All countries must engage with the same level of urgency. Some are still increasing greenhouse gas emissions and emit more than 2bn tonnes annually according to the International Energy Agency. All countries must put promises into practice. Developed countries should provide support to developing countries for fulfilling their obligations.

As part of their long-term strategies, governments should promote innovation to drive new growth and spread the net widely for new ideas.

No alternatives should be excluded. Japan has goals such as creating ultra-high-capacity storage batteries, further decentralising and digitising automated energy control systems, and evolving into a hydrogen-based energy society. Countries should also rank the competitiveness of a company based on its development and dissemination of future-oriented technologies. This would encourage companies to invest for the long term.

Momentum is already growing in the private sector. The number of companies engaging in environment, social and governance-focused investment or issuing green bonds is rising dramatically. Japan’s Government Pension Investment Fund is one of them. Investors now require businesses to analyse environmental challenges and disclose potential risks as well as opportunities.

We must also focus on reducing emissions from infrastructure.

In Japan, our Shinkansen high-speed rail network prevents congestion and boosts the overall fuel efficiency of transportation nationwide. We also have set our carmakers a goal to cut the greenhouse gas emissions per vehicle they produce by 80 per cent by 2050 so as to realise “Well-to-Wheel Zero Emission”.

We must simultaneously boost economic growth and reduce the use of fossil fuels. That means cutting the costs and improving the reliability of renewable energy. In Japan, the volume of electricity generated from renewable sources has increased 2.5-fold in the past four years. Japan will host the world’s first ministerial meeting focused on hydrogen energy. We cannot overlook safe nuclear power generation and controls on emissions of methane and hydrofluorocarbons.

Manufacturers with large-scale greenhouse gas emissions should be encouraged to update their production methods. Countries should stop excessive steel production, which causes massive greenhouse gas emissions and creates imbalances in markets.

Finally we should tap data processing and communications advances to speed up the innovation cycle. Investing in energy transition and the sharing economy will ensure economic growth and dramatically reduce greenhouse gases.

Addressing climate change, marine pollution, and disaster risk reduction are critical pillars for achieving the UN’s Sustainable Development Goals. Japan will preside over the G20 next year and focus on accelerating the virtuous cycle of environmental protection and economic growth.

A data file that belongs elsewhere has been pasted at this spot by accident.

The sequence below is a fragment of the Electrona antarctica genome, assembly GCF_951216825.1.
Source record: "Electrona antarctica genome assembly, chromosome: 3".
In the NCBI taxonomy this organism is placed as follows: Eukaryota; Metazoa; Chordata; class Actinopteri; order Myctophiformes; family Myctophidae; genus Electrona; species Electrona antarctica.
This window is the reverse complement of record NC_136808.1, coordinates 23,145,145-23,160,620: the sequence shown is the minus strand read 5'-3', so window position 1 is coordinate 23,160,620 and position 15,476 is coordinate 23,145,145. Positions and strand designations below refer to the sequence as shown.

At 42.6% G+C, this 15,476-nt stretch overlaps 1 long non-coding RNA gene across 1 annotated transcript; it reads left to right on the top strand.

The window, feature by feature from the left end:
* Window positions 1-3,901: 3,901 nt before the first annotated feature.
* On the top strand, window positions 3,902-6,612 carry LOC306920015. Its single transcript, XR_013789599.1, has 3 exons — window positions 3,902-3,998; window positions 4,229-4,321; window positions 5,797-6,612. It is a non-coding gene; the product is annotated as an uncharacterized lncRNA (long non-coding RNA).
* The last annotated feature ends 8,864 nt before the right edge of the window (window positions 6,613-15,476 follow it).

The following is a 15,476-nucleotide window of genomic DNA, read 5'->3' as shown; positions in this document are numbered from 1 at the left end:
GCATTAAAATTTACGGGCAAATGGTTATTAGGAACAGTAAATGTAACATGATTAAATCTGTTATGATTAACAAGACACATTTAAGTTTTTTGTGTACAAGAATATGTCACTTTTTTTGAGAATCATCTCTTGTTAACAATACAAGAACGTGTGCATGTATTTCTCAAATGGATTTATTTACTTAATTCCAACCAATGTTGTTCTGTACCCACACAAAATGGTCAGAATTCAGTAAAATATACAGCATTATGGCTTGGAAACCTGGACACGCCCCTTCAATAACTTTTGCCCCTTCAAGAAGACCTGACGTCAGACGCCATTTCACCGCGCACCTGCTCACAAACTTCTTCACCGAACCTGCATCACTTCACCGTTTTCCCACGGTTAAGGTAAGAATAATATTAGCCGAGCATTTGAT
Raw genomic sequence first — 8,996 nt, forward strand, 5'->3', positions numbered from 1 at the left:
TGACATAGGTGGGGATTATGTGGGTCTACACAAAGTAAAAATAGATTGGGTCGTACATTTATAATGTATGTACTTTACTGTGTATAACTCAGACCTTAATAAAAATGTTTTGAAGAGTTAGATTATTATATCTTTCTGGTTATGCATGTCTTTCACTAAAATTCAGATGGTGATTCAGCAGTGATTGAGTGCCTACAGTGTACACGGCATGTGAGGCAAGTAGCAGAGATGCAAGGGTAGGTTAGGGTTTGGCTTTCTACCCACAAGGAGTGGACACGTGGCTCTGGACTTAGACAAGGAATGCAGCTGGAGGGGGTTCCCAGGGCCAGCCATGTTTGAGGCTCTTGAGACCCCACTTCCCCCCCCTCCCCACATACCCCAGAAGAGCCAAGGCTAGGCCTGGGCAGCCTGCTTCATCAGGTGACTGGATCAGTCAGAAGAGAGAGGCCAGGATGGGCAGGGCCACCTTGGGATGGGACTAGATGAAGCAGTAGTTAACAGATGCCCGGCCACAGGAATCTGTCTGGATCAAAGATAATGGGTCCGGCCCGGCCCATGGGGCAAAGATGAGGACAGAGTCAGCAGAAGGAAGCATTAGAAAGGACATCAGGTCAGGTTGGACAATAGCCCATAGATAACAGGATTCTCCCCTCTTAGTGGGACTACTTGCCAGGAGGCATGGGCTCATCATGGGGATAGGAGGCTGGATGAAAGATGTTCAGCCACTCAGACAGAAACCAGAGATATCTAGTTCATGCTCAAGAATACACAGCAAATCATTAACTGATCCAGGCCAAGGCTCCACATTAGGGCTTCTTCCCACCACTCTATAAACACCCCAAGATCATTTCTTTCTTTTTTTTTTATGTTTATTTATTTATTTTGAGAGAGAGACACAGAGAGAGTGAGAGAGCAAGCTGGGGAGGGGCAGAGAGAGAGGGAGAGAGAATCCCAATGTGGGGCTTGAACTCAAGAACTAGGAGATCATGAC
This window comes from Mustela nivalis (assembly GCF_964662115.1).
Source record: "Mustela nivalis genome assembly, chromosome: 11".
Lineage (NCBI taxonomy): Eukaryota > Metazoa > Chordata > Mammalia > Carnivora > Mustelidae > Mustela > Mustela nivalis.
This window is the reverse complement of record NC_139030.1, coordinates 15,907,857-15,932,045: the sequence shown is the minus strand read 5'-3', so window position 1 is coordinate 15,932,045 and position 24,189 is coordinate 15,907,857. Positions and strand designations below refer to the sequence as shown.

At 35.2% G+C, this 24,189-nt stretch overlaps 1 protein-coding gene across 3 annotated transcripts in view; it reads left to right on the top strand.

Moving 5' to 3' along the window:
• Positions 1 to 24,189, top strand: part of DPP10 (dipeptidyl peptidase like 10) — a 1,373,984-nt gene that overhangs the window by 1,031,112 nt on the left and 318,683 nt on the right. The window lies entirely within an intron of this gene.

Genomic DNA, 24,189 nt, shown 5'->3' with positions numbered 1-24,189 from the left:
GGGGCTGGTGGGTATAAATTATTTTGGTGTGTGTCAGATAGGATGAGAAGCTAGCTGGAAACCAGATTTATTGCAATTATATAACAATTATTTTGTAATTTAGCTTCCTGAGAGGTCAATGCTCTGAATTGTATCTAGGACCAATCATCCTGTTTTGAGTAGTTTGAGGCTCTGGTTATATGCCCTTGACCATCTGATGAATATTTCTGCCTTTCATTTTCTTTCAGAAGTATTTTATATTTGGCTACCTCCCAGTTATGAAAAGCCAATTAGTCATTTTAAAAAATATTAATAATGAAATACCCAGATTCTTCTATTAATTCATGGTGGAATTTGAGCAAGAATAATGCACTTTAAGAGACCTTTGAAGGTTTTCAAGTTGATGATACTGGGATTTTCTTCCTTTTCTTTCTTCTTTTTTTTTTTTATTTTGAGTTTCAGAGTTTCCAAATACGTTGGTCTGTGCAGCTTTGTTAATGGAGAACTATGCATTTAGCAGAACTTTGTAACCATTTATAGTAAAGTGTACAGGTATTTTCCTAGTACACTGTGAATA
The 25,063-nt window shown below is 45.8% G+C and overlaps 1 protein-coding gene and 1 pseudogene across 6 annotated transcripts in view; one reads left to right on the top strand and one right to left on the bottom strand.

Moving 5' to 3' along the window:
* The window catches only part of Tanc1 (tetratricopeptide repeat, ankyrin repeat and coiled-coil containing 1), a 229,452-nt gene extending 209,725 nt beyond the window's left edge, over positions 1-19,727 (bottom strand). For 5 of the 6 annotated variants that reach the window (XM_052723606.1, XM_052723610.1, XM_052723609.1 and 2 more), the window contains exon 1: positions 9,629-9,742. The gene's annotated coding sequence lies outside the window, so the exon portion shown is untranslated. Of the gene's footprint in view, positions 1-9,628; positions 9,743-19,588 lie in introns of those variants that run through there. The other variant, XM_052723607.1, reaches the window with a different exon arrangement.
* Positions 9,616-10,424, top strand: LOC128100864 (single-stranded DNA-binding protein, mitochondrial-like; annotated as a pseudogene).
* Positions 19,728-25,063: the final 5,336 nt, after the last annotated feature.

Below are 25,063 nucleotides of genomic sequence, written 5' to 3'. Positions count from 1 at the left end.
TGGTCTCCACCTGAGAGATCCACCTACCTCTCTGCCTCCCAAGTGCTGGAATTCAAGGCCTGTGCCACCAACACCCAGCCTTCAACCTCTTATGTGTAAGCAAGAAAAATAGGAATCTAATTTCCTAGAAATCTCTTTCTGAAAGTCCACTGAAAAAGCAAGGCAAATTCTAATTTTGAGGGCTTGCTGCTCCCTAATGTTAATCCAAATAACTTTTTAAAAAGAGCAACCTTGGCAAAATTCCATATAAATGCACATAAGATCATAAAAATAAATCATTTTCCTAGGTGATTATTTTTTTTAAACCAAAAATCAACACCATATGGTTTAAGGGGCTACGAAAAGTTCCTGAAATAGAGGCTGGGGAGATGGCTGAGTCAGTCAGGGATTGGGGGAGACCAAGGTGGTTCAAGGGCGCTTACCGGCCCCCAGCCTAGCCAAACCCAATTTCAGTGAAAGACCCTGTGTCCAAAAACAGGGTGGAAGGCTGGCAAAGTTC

When the seventh Tokyo International Conference on African Development is held in Japan, we will extend support to African countries. We invite the rest of the world to join us in tackling this tough challenge.

*

Endnote:

Today the Japan Times brings news of a data processing and communications innovation from ‘informed sources’. The Japanese government plans to launch in 2019 a system in which information on earthquakes, heavy rain and other disasters collected by government agencies and local authorities is displayed on electronic maps. Work to connect central government agencies’ computers to the electronic map system is likely to be completed by next March, setting the stage for full operations.

A photo taken on April 25, 2016, shows devastation from earthquakes in Minamiaso, Kumamoto Prefecture. Electronic maps to show information on disasters were used on a trial basis for the Kumamoto quake.

The system is intended to facilitate the sharing of disaster information and help enable adequate disaster responses by relevant bodies. During the heavy rain in the northern part of the Kyushu in summer 2017, it was used for search and rescue operations by police and firefighters. Soon after the giant earthquake in Hokkaido earlier this month, it was utilized for the supply of relief goods by the central government.

 

What Labour should do now: inspire, promote and oppose: Professor Paul Rogers

In an Open Democracy article, Professor Paul Rogers focusses on the critical need for the Labour Party to inspire its electorate and the wider public.

It should:

  • Inspire people with innovative approaches on many key issues,
  • promote specific examples which illuminate the potential of a Labour government,
  • and oppose by repeatedly focusing on the problems that the Conservative government will be facing.

Rogers continues: